Wednesday, July 18, 2018 by Ralph Flores
The term scleroderma refers to a group of diseases that cause abnormal growth of connective tissue. In particular, a scleroderma causes the skin and its connective tissues to be hard or thick, which can lead to muscle and joint pain.
Most cases of scleroderma affect the skin, but it can also damage other areas like blood vessels, internal organs, and the digestive tract.
There are two main forms of scleroderma:
- Localized scleroderma is found only in some areas of the skin and muscles. The condition is relatively mild, and internal organs are not usually affected. Common forms include morphea (waxy patches on the skin) and linear scleroderma (a streak of waxy skin that can interfere with joint movement).
- Systemic scleroderma, also known as systemic sclerosis, is a condition that affects connective tissue in areas other than the skin, including the esophagus, gastrointestinal tract (stomach and bowels), lungs, kidneys, heart and other internal organs. The progression of the disease varies, as thickening can occur more rapidly (diffuse scleroderma) or develop slowly over time (limited scleroderma). A common complication of this type of scleroderma is pulmonary hypertension, which is caused by a narrowing of the lung’s blood vessels.
Known risk factors and symptoms of scleroderma
Scleroderma is a rare condition – less than 500,000 people in the U.S. have it – but its etiology is unclear. However, experts have determined some potential risk factors for the condition.
- Women between the ages of 35–50, although it can still occur in children and older adults.
- Those with a family history of autoimmune disorders.
- Individuals who work with silica.
- People who take certain drugs which can cause a scleroderma-like reaction.
The mnemonic CREST indicates the typical symptoms of scleroderma.
- Calcium deposits in the connective tissues
- Raynaud’s phenomenon, which indicates a narrowing of blood vessels in the extremities
- Esophageal dysfunction – in particular, swelling
- Sclerodactyly or a tightening of the skin on the fingers
- Telangiectasia or “spider veins,” which are red spots on the hands and face
Body systems affected by scleroderma
Scleroderma can affect a wide range of body systems, with complications ranging from mild to severe.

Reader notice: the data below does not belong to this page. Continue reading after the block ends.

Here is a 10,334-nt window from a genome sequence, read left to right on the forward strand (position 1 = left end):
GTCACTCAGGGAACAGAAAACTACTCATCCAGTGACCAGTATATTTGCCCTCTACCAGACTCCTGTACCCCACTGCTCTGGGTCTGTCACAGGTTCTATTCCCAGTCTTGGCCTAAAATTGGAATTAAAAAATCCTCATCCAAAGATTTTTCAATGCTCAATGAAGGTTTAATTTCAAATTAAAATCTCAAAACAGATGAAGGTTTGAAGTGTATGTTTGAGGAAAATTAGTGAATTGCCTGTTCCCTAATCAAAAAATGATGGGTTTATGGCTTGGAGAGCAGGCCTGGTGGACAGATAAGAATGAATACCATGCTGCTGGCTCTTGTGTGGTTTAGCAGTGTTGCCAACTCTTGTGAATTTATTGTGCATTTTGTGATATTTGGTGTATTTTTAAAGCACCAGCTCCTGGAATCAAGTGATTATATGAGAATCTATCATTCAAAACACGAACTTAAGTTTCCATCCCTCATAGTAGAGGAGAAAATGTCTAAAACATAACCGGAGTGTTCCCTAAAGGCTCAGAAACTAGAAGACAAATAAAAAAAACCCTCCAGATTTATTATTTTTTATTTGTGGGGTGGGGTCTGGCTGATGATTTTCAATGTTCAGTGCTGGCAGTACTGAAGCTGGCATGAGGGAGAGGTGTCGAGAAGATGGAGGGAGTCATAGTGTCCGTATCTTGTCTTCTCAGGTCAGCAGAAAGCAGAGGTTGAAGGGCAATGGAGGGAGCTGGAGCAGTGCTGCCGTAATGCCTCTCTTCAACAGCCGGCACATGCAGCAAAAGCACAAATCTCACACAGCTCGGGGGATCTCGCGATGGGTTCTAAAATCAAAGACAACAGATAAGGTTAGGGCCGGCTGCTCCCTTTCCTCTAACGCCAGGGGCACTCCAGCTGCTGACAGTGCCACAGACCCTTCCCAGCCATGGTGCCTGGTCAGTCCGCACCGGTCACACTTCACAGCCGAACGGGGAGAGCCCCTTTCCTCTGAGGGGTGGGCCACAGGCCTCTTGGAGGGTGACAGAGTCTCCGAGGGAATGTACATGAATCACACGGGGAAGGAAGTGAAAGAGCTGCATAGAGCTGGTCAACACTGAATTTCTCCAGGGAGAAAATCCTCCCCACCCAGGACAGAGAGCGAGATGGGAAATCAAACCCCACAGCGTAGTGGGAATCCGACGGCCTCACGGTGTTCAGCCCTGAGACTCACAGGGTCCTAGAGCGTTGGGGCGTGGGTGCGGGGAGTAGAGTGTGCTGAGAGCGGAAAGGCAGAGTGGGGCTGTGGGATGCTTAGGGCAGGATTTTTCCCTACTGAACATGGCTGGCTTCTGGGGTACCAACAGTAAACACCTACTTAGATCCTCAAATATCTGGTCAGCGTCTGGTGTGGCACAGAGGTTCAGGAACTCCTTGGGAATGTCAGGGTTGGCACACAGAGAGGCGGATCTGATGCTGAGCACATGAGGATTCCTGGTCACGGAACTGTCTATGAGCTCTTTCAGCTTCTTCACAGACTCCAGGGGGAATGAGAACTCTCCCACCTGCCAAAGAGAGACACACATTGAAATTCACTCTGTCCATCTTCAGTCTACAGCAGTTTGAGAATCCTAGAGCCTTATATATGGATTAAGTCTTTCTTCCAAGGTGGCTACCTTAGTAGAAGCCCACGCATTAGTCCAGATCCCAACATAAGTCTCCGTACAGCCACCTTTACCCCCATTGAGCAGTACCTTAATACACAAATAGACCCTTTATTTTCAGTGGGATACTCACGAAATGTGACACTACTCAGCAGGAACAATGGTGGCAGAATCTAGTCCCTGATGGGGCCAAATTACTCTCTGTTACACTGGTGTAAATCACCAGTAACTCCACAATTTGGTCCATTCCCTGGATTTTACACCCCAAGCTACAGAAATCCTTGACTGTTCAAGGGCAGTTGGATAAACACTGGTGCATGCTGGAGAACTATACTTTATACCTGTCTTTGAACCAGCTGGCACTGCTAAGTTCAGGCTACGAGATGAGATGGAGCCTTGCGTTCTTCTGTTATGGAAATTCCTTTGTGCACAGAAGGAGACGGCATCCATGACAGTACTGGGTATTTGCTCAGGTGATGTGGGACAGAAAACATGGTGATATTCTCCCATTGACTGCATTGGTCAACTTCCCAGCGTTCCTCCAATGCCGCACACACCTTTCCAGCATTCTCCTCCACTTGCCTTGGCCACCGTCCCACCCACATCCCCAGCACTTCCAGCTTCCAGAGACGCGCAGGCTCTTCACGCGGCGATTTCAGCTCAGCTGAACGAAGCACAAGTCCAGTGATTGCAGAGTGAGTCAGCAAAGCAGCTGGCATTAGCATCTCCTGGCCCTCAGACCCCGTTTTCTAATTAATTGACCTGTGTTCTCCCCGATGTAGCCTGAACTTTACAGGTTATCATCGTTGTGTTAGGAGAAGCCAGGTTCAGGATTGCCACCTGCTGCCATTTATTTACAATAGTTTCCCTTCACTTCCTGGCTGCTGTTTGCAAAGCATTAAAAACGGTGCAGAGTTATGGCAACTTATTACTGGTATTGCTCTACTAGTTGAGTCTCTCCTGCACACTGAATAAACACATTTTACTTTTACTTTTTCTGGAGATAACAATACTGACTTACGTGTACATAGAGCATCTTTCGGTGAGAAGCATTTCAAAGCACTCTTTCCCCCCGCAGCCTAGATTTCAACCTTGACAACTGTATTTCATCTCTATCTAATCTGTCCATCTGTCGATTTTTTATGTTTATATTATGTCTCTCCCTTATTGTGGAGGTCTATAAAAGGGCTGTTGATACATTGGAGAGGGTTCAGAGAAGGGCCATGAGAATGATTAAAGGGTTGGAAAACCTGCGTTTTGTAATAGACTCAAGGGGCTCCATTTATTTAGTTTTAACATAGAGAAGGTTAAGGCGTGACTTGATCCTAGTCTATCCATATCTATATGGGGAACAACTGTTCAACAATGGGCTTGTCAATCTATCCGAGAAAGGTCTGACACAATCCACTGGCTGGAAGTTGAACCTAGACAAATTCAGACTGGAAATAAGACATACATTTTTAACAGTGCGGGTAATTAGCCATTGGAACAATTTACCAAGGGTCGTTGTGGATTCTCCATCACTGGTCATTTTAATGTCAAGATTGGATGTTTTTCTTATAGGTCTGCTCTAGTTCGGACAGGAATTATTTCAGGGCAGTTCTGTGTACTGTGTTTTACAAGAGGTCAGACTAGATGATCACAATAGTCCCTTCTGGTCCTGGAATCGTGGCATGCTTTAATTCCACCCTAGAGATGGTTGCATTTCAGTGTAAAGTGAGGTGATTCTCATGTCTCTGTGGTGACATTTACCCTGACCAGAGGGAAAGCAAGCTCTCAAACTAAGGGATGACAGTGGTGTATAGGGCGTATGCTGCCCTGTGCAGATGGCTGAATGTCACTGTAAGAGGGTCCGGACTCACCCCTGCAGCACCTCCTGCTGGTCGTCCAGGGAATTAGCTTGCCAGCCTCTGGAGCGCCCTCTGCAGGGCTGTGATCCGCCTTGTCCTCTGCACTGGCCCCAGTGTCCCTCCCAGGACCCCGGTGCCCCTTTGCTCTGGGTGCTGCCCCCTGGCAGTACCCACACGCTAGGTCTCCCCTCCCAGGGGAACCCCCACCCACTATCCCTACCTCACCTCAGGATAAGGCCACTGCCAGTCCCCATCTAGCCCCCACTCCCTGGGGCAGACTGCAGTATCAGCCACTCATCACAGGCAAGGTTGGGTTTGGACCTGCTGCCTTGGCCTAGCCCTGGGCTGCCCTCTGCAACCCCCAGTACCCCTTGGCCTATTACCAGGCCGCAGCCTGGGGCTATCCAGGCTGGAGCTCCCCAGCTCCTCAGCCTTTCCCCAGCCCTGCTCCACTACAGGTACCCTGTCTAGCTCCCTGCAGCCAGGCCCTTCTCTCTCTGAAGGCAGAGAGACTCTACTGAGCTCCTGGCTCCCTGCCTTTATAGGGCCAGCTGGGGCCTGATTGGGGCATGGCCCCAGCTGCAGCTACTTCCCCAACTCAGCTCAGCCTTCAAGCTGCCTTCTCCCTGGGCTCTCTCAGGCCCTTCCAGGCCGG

- Pulmonary fibrosis occurs when scleroderma causes a scarring of the lung tissue. This can reduce lung function, making it more difficult to breathe. The condition can also decrease tolerance for physical activity.
- Renal failure could happen if the condition affects the kidneys. This can increase blood pressure and protein levels in the urine.
- Tissue damage, especially at the fingertips, is a complication of severe Raynaud’s phenomenon.
- Cardiovascular diseases such as arrhythmias and congestive heart failure can occur if a scleroderma causes hypertension.
- Acid reflux is also a common complication of scleroderma. In addition, a tightening of the facial skin can result in difficulties swallowing.
Food items or nutrients that may prevent or relieve scleroderma
People with scleroderma would do well to avoid consuming these food items, especially if they have the following symptoms.
- Gastroesophageal Reflux Disease or GERD. Avoid eating acidic foods such as tomatoes, as well as alcohol, caffeine, spicy foods and fatty foods. In addition, food should be eaten three hours before going to be to reduce acid reflux into the esophagus while lying down.
- Dysmotility and dysphagia. People who have difficulty swallowing and digesting food should avoid eating dry foods such as crackers and large pieces of meat and vegetables. One recommendation is to puree these foods to make them easier to swallow.
- Raynaud’s phenomenon and skin hardening. Preparing food can be difficult in these conditions; thus, it is recommended to buy pre-cut fruits and vegetables or seek assistance from a family member in food preparation.
In general, the consumption of nutrient-rich foods is essential to maintain overall health despite the condition.
Treatment and management options for scleroderma
Some natural management options suggested by DrWeil.com include:
- Regular aerobic exercise, as well as yoga, qigong, and tai chi
- Relaxation and other mind-body techniques, such as biofeedback, meditation, and imagery
- Using adaptive utensils to ease holding, gripping, and reaching
- Installing handrails in the bathroom and shower
Where to learn more
Scleroderma refers to a group of diseases that cause abnormal growth of connective tissue.
Scleroderma causes the skin and its connective tissues to be hard or thick, which can lead to muscle and joint pain.
Scleroderma affects the skin, blood vessels, internal organs, and the digestive tract.
Scleroderma is a rare condition
Symptoms of scleroderma can be identified with CREST: calcium deposits; Raynaud’s phenomenon; esophageal dysfunction; sclerodactyly; and telangiectasia.
Scleroderma can affect a wide range of body systems.